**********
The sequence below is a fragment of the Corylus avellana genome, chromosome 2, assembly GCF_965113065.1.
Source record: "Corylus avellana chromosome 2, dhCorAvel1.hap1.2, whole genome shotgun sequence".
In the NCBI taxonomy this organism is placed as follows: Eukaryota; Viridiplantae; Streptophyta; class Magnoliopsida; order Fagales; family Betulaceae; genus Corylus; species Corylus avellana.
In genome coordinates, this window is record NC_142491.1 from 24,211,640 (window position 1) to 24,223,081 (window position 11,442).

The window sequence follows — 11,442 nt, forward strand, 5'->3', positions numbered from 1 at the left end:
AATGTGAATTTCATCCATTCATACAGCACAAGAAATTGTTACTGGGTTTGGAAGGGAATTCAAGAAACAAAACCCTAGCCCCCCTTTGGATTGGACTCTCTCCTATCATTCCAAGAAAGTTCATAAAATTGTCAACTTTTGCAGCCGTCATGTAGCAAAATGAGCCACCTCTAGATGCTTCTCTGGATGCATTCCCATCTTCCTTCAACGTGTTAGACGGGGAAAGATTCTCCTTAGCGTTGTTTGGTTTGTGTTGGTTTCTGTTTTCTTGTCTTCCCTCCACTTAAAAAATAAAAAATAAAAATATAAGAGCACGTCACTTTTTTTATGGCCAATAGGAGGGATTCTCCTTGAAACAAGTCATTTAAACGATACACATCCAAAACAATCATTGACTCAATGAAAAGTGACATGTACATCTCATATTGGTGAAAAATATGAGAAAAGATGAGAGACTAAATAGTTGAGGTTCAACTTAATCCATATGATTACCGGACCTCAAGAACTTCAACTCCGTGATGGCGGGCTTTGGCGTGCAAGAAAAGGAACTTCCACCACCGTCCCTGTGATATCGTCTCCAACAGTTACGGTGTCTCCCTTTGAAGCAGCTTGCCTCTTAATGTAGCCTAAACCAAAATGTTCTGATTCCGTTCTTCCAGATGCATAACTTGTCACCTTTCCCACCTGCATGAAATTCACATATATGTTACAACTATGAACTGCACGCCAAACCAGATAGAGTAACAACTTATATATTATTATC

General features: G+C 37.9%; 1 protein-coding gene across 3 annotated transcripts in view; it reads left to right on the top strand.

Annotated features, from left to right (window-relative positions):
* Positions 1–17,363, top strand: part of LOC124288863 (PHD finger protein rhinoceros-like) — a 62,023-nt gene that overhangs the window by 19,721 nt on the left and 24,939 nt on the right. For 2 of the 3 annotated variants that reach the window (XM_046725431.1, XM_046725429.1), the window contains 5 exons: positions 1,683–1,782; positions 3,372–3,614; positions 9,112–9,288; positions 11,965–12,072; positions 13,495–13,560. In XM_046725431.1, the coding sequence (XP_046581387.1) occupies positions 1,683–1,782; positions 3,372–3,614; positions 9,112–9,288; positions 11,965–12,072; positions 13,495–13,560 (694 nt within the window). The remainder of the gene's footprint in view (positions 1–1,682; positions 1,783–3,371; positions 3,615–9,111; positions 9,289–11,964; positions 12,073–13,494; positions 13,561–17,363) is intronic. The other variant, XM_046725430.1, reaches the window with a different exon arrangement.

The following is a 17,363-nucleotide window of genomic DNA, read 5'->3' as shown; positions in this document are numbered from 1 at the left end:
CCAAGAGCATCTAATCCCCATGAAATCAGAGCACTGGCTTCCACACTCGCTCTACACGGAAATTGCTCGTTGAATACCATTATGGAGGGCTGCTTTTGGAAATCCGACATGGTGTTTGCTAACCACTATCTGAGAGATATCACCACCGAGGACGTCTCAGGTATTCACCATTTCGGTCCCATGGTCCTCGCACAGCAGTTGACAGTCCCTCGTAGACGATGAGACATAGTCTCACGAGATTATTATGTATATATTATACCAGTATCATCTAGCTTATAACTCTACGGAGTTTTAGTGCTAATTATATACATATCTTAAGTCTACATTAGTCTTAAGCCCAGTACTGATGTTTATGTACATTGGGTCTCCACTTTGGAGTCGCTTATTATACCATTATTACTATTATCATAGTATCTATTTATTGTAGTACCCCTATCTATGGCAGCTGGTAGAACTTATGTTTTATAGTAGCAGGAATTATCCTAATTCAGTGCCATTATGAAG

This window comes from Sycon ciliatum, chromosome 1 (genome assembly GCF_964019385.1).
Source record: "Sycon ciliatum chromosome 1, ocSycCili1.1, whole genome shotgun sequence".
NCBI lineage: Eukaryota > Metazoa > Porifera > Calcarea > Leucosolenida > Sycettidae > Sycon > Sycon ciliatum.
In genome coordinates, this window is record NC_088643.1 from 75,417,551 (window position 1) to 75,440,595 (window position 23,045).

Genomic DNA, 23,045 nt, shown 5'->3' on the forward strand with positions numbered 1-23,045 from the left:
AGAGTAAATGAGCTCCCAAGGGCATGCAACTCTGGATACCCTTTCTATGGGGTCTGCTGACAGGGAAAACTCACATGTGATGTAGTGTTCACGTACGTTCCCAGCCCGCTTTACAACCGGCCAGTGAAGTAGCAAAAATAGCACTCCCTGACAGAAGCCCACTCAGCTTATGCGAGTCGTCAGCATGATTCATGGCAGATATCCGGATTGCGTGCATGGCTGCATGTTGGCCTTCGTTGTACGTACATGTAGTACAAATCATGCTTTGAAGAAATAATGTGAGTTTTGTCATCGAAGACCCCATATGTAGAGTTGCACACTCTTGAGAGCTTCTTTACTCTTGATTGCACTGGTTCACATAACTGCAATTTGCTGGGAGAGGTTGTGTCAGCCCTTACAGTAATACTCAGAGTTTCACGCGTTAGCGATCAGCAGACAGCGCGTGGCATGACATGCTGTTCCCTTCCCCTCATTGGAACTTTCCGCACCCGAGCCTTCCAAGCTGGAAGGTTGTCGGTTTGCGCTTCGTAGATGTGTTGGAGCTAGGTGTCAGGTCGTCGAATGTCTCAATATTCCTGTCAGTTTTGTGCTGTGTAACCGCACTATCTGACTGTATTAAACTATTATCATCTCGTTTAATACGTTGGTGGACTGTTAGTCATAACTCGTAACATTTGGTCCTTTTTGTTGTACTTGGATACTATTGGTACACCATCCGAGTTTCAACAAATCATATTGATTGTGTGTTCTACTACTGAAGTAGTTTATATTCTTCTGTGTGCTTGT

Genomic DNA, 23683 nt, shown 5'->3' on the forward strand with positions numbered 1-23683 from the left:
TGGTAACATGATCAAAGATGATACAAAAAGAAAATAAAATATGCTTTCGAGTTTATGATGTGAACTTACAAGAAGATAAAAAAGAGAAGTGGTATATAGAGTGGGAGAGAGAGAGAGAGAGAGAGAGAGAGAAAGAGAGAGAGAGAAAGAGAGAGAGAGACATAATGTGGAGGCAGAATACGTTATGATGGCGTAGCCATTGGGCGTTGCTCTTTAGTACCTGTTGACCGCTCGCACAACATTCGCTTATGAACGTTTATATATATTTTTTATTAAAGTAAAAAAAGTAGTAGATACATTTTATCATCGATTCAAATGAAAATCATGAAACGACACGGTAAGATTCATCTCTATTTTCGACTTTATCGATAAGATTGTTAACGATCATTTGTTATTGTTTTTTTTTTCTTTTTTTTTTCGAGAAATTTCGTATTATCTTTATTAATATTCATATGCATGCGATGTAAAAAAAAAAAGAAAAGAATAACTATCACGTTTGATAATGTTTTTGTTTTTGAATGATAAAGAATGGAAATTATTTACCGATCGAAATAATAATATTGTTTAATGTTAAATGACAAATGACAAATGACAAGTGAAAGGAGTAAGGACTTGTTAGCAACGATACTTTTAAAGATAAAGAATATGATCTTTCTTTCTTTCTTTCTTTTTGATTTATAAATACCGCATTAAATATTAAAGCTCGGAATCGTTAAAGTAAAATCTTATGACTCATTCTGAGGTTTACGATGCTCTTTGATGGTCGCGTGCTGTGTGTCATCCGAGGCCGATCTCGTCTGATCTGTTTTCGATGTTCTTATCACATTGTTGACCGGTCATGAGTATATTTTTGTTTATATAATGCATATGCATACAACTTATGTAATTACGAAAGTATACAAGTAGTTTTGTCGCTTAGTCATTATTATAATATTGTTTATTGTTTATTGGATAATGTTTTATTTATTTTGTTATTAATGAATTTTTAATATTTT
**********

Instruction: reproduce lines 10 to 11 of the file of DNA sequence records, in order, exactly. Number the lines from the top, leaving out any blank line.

The following is a 17,363-nucleotide window of genomic DNA, read 5'->3' as shown; positions in this document are numbered from 1 at the left end:
CCAAGAGCATCTAATCCCCATGAAATCAGAGCACTGGCTTCCACACTCGCTCTACACGGAAATTGCTCGTTGAATACCATTATGGAGGGCTGCTTTTGGAAATCCGACATGGTGTTTGCTAACCACTATCTGAGAGATATCACCACCGAGGACGTCTCAGGTATTCACCATTTCGGTCCCATGGTCCTCGCACAGCAGTTGACAGTCCCTCGTAGACGATGAGACATAGTCTCACGAGATTATTATGTATATATTATACCAGTATCATCTAGCTTATAACTCTACGGAGTTTTAGTGCTAATTATATACATATCTTAAGTCTACATTAGTCTTAAGCCCAGTACTGATGTTTATGTACATTGGGTCTCCACTTTGGAGTCGCTTATTATACCATTATTACTATTATCATAGTATCTATTTATTGTAGTACCCCTATCTATGGCAGCTGGTAGAACTTATGTTTTATAGTAGCAGGAATTATCCTAATTCAGTGCCATTATGAAG